UserDefaults and cfprefsd manage the preference system, an amorphous database spread across hundreds of files which can only be controlled in Terminal. It’s time for a change.
Preference files are involved in many Mac problems, and are often their solution. Using them now isn’t simple: here is some guidance.
Version numbers are simple, aren’t they? So how come so few of Apple’s own apps conform to its own rules? And as for copyright info, forget it, as so many Apple apps seem to.
Source code workthrough of one method of checking for and automatically downloading updates to an app, in Swift 5 for macOS 10.11-10.14.
Adding support for Mojave’s new privacy system is mandatory for apps which need to access protected data. How easy is that?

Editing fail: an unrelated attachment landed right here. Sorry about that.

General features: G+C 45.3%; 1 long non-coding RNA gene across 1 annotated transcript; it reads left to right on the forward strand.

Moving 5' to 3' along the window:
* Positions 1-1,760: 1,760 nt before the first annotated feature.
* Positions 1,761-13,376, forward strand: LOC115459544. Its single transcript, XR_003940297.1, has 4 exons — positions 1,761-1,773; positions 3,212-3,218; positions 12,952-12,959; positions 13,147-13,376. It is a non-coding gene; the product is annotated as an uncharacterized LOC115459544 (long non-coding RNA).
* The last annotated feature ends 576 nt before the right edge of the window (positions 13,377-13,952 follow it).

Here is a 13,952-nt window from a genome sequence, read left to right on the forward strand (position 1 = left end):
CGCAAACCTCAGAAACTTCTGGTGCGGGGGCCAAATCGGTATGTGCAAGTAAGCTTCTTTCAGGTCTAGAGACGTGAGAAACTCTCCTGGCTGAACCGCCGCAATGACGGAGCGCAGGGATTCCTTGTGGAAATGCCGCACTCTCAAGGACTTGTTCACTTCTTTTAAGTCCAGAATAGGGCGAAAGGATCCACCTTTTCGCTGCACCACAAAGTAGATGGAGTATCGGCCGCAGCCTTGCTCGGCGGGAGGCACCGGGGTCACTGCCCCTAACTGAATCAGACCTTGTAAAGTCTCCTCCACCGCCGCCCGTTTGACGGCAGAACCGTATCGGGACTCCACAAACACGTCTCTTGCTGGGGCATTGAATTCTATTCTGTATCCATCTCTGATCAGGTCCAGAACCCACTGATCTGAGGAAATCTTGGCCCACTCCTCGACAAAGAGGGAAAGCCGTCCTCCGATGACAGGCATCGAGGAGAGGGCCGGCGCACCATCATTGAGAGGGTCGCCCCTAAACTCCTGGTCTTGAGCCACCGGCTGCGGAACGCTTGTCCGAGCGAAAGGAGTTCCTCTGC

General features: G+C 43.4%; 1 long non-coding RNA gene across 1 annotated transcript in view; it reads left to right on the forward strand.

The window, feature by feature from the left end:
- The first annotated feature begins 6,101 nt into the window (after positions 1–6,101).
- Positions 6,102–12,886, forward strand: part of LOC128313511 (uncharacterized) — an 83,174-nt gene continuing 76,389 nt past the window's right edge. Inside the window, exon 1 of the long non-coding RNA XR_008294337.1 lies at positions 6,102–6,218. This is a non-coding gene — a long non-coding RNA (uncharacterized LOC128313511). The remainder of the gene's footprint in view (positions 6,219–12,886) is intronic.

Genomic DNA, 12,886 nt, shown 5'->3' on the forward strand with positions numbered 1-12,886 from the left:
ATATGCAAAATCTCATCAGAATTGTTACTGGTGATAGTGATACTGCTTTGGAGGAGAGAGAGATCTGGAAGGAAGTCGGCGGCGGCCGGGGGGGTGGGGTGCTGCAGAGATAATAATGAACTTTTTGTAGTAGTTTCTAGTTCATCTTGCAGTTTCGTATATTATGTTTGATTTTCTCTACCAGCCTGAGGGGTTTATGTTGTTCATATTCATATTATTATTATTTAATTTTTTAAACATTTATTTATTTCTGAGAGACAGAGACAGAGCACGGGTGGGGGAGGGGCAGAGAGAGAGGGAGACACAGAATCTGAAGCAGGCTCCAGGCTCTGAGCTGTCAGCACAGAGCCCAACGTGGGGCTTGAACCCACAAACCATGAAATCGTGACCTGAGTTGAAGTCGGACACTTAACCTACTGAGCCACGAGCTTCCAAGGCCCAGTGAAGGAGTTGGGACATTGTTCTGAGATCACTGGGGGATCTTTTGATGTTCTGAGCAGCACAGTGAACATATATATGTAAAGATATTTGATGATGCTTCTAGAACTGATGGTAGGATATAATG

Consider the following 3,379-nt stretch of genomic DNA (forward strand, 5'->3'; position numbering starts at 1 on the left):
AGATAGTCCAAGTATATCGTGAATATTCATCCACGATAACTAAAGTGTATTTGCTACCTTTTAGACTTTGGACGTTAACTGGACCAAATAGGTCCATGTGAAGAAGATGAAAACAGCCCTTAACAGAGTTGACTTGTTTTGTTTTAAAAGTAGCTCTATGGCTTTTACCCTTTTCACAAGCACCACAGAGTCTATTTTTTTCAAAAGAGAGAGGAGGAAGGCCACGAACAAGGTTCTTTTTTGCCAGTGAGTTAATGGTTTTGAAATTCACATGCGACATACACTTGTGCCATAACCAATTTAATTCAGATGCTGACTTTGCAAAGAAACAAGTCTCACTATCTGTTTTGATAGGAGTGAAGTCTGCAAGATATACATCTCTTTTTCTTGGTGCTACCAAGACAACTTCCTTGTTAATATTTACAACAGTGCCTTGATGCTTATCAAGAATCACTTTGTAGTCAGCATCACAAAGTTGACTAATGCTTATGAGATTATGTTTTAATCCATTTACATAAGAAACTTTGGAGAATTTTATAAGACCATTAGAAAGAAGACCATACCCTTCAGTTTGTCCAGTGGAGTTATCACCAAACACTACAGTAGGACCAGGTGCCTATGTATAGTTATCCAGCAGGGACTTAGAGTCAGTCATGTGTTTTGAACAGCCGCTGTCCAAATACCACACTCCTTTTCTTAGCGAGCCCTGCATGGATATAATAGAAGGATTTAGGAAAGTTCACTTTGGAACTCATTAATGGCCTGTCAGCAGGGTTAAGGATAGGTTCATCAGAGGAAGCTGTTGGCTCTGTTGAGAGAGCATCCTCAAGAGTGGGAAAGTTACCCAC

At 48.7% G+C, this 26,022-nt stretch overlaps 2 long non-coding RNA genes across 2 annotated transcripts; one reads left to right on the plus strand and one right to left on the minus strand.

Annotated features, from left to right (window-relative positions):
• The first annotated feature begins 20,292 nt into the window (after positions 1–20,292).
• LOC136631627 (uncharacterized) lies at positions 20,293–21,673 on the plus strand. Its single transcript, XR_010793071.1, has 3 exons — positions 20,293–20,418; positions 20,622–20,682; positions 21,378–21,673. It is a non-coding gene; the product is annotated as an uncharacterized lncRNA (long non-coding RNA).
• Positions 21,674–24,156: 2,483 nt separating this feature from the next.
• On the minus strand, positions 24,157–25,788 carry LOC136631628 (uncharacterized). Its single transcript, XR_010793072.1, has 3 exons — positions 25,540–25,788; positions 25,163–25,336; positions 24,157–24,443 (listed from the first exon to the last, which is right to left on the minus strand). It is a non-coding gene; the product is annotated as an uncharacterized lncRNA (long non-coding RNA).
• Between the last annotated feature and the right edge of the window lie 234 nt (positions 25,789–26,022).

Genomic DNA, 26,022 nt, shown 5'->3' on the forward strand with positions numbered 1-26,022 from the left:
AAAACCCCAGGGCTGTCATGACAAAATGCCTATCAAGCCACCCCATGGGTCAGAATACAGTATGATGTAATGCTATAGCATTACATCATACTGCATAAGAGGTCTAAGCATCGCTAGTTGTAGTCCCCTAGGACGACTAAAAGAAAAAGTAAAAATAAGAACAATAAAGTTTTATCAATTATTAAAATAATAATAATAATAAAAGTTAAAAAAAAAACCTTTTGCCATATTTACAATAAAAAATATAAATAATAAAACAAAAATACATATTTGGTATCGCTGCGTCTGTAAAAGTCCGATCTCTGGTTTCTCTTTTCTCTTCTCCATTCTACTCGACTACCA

When you want software to run automatically each time you Mac starts up, there are several ways of doing that. Here’s your choice.
A hard to spot runtime error results if you try to embed the key < in a dictionary. But when converting plain text for embedding in XML, that's one character you need to substitute.
You want to read in a property list to structured data in Swift. The solution – in Swift 4 – is in a Coder, as explained here.
Dictionaries are valuable, perhaps vital for working with property lists, but seldom as flat as examples suggest. Here are some nested examples in real code.
Got a setting that you just can’t get to stick properly? Here’s a listing of preference files for Sierra, and pointers to all sorts of other settings too.